Foulke isn't directly part of J-L's union-busting practice. He belongs to the "Workplace Safety Compliance, including Violence Prevention" practice:
To assist in compliance efforts and to reduce the likelihood of a citation, we advise employers in developing safety programs and conducting preventive self-audits to pinpoint and remedy potential legal vulnerabilities.Yes, you read that right. The purpose of Jackson Lewis's safety programs and self audits is not to protect workers from getting injured or killed, but to "pinpoint and prevent potential legal vulnerabilities." We all have our priorities.
And then there's the Violence Prevention part, which from J-L's perspective seems to be instruction in how to lay off troublesome employees without having them come back in and blow your head off. No mention is made of the overwhelming cause of workplace violence like retail store robberies and assaults of mental health and social service workers.
Foulke was also a member of J-L's Management Training practice, which includes programs on "maintaining union-free status."
Whether or not Foulke participated directly in Jackson Lewis's union busting activities, he certainly didn't have a whole lot of good things to say about one of labor's priorities throughout the 1990's, OSHA's ergonomics standard that was repealed by the Bush administration in 2001:
"It should be called the OSHA Lawyers' Full Employment Act," says Edwin Foulke, himself an attorney who specializes in OSHA-related issues for the Jackson Lewis law firm based in Washington, D.C. "I would have liked to have seen voluntary guidelines. Most employers want to do the right thing, but this will just be a big record-keeping exercise."
Foulke and other skeptics claim there isn't enough science yet to prescribe precise fixes for problems....
While Foulke was basically J-L's OSHA guy, questions need to be asked (preferably by Senators at his confirmation hearing) about what Foulke thinks about workers' right to organize. Was he in sync with the union busting activities of Jackson Lewis? Are union organizing campaigns that focus on health and safety issues a healthy sign of worker involvement or a sign of trouble? What does he think about behavioral safety programs that blame workers for accidents?What does he think about the role of the "worker representative" as described in the OSHA law? Is it a good thing if workers exercise their rights to push management into improving safety conditions? Coming out of such a virulently anti-union firm, will he be able to work with unions? Unlike any other Republican administrations since OSHA was created in 1971, the Bush appointees have refused, with rare exceptions, to work seriously with unions. Will he continue this practice?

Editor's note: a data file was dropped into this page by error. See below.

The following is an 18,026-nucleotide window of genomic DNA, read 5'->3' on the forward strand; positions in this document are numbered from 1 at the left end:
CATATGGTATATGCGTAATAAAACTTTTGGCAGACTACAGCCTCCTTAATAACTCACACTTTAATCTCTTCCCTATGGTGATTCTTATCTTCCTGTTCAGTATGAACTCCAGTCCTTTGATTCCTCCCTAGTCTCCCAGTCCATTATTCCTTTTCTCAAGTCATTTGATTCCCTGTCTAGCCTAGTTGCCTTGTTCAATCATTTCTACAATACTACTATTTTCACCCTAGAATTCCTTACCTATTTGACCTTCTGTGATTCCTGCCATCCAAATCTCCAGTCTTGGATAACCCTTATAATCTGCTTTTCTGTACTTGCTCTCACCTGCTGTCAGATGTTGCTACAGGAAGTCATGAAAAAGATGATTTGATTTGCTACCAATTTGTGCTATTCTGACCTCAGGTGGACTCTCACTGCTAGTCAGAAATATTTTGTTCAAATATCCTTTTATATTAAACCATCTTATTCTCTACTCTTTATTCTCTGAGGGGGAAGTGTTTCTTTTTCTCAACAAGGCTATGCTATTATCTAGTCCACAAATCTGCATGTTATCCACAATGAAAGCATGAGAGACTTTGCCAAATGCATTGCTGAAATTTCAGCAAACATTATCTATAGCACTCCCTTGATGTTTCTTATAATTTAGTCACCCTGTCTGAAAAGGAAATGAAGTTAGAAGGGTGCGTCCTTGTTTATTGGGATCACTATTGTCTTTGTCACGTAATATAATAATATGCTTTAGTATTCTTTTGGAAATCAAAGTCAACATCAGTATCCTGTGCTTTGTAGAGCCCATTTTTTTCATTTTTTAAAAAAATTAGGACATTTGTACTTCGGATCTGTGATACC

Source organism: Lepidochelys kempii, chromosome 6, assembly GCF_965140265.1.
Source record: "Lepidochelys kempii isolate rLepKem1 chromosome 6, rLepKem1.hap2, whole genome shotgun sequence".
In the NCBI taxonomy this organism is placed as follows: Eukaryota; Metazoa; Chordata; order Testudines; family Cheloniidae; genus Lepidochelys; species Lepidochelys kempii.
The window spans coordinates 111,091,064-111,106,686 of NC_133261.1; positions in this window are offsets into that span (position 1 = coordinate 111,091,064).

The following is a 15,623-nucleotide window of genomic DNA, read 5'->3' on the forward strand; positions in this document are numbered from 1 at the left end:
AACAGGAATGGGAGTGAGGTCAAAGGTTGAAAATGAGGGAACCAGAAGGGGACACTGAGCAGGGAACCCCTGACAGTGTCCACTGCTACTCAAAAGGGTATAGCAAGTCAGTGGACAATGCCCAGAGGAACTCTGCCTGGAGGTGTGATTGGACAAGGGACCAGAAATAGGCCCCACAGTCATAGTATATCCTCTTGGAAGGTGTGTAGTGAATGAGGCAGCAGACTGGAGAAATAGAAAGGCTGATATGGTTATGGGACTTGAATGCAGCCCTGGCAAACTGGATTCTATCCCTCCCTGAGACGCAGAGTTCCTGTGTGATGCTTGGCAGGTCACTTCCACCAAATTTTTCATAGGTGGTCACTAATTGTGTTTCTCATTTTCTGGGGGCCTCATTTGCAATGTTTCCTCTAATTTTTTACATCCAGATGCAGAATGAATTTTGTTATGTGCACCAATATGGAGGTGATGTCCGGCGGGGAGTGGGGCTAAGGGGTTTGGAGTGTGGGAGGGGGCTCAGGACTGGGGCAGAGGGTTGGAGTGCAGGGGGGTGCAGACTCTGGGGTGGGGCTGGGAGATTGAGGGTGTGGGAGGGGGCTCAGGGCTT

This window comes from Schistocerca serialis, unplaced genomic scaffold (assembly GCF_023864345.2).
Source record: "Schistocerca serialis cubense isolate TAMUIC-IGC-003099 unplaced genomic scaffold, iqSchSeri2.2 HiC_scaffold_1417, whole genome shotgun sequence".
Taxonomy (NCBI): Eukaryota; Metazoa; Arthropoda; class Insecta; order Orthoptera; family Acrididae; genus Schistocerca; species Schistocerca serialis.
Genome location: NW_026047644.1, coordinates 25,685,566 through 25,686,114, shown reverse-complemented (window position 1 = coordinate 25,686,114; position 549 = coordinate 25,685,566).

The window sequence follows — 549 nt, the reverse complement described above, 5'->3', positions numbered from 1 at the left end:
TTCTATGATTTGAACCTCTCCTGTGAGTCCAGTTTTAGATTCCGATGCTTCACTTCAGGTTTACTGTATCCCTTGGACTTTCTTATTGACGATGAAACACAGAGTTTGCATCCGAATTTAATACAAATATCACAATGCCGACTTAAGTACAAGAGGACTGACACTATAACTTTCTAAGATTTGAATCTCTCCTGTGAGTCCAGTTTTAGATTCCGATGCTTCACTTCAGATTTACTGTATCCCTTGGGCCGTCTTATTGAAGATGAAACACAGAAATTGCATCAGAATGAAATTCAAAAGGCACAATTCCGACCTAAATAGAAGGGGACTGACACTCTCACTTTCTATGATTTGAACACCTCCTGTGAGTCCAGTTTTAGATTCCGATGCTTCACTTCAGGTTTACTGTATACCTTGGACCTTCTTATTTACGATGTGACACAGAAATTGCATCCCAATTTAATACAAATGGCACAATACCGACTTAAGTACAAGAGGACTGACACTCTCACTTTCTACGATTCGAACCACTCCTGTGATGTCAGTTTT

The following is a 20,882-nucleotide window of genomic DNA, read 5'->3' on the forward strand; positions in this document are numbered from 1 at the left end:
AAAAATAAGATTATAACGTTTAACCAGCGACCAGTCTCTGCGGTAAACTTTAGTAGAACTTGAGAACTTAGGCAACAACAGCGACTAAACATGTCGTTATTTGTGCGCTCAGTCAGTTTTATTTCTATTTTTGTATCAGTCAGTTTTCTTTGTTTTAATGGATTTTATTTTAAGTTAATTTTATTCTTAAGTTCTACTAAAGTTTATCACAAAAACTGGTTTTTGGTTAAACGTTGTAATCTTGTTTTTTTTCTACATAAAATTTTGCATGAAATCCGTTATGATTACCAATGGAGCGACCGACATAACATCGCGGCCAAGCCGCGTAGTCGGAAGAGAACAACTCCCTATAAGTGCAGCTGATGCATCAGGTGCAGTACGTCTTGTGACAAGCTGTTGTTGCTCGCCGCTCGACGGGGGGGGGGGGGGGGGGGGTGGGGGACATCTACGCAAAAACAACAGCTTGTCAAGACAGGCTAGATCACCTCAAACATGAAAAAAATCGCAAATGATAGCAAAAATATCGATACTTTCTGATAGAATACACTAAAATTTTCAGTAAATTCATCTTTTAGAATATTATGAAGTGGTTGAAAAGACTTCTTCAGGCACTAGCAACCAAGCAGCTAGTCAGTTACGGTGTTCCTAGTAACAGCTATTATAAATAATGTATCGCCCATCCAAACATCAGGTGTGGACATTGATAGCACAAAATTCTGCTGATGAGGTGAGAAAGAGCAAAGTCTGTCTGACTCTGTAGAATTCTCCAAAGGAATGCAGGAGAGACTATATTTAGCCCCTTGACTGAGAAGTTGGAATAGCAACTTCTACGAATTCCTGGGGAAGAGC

So what does all this mean for OSHA over the next 3 ½ years?
The bottom line is that we’re somewhat lacking in actual health and safety expertise in OSHA's front office. We now have attorneys in all of the top three jobs: Foulke, an attorney from a union busting lawfirm, a local Republican Party chairman and an officer in the Republican National Lawyer’s Association; Deputy Assistant Secretary Jonathan Snare, a former Texas political operative, member of the Republican National Lawyer’s Association and former lobbyist for Metabolife, maker of the killer drug ephedra; and Deputy Assistant Secretary Steve Witt, an attorney who has worked at a variety of positions in OSHA's Washington headquarters since 1985.
What all this means is no major regulations except those ordered by the courts, more emphasis (if that’s possible) on costly, unproven voluntary programs like VPP and alliances, continued frosty relations (or no relations) with labor unions, enforcement will continue muddle along increasingly strained for resources and there will be little, if any, Congressional oversight unless the Democrats take back one house of Congress next year.
In other words, status quo.